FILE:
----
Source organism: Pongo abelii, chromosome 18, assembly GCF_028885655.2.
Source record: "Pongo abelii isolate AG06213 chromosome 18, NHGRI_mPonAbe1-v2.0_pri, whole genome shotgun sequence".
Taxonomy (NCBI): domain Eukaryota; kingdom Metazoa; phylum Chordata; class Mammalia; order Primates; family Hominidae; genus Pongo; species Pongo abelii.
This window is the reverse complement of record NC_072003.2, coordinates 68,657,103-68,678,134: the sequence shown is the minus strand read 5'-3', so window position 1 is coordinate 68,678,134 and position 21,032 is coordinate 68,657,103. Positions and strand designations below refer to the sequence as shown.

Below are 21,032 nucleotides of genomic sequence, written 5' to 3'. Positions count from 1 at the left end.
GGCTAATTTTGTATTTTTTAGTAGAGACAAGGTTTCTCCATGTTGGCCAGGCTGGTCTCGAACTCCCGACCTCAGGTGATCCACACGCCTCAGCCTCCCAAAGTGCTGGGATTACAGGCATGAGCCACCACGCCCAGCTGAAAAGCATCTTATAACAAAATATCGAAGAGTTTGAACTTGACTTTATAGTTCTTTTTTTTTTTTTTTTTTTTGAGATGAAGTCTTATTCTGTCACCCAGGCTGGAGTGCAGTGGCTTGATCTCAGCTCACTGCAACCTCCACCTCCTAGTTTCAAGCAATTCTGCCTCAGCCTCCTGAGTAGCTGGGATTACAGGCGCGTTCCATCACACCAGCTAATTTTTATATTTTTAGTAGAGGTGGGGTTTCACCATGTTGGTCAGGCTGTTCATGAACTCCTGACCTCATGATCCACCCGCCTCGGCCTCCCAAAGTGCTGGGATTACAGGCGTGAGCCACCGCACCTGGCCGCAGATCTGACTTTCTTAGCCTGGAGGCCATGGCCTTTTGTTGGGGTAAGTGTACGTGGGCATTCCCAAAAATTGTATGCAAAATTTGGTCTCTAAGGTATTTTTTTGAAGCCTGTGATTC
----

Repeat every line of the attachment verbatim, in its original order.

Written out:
Source organism: Pongo abelii, chromosome 18, assembly GCF_028885655.2.
Source record: "Pongo abelii isolate AG06213 chromosome 18, NHGRI_mPonAbe1-v2.0_pri, whole genome shotgun sequence".
Taxonomy (NCBI): domain Eukaryota; kingdom Metazoa; phylum Chordata; class Mammalia; order Primates; family Hominidae; genus Pongo; species Pongo abelii.
This window is the reverse complement of record NC_072003.2, coordinates 68,657,103-68,678,134: the sequence shown is the minus strand read 5'-3', so window position 1 is coordinate 68,678,134 and position 21,032 is coordinate 68,657,103. Positions and strand designations below refer to the sequence as shown.

Below are 21,032 nucleotides of genomic sequence, written 5' to 3'. Positions count from 1 at the left end.
GGCTAATTTTGTATTTTTTAGTAGAGACAAGGTTTCTCCATGTTGGCCAGGCTGGTCTCGAACTCCCGACCTCAGGTGATCCACACGCCTCAGCCTCCCAAAGTGCTGGGATTACAGGCATGAGCCACCACGCCCAGCTGAAAAGCATCTTATAACAAAATATCGAAGAGTTTGAACTTGACTTTATAGTTCTTTTTTTTTTTTTTTTTTTTGAGATGAAGTCTTATTCTGTCACCCAGGCTGGAGTGCAGTGGCTTGATCTCAGCTCACTGCAACCTCCACCTCCTAGTTTCAAGCAATTCTGCCTCAGCCTCCTGAGTAGCTGGGATTACAGGCGCGTTCCATCACACCAGCTAATTTTTATATTTTTAGTAGAGGTGGGGTTTCACCATGTTGGTCAGGCTGTTCATGAACTCCTGACCTCATGATCCACCCGCCTCGGCCTCCCAAAGTGCTGGGATTACAGGCGTGAGCCACCGCACCTGGCCGCAGATCTGACTTTCTTAGCCTGGAGGCCATGGCCTTTTGTTGGGGTAAGTGTACGTGGGCATTCCCAAAAATTGTATGCAAAATTTGGTCTCTAAGGTATTTTTTTGAAGCCTGTGATTC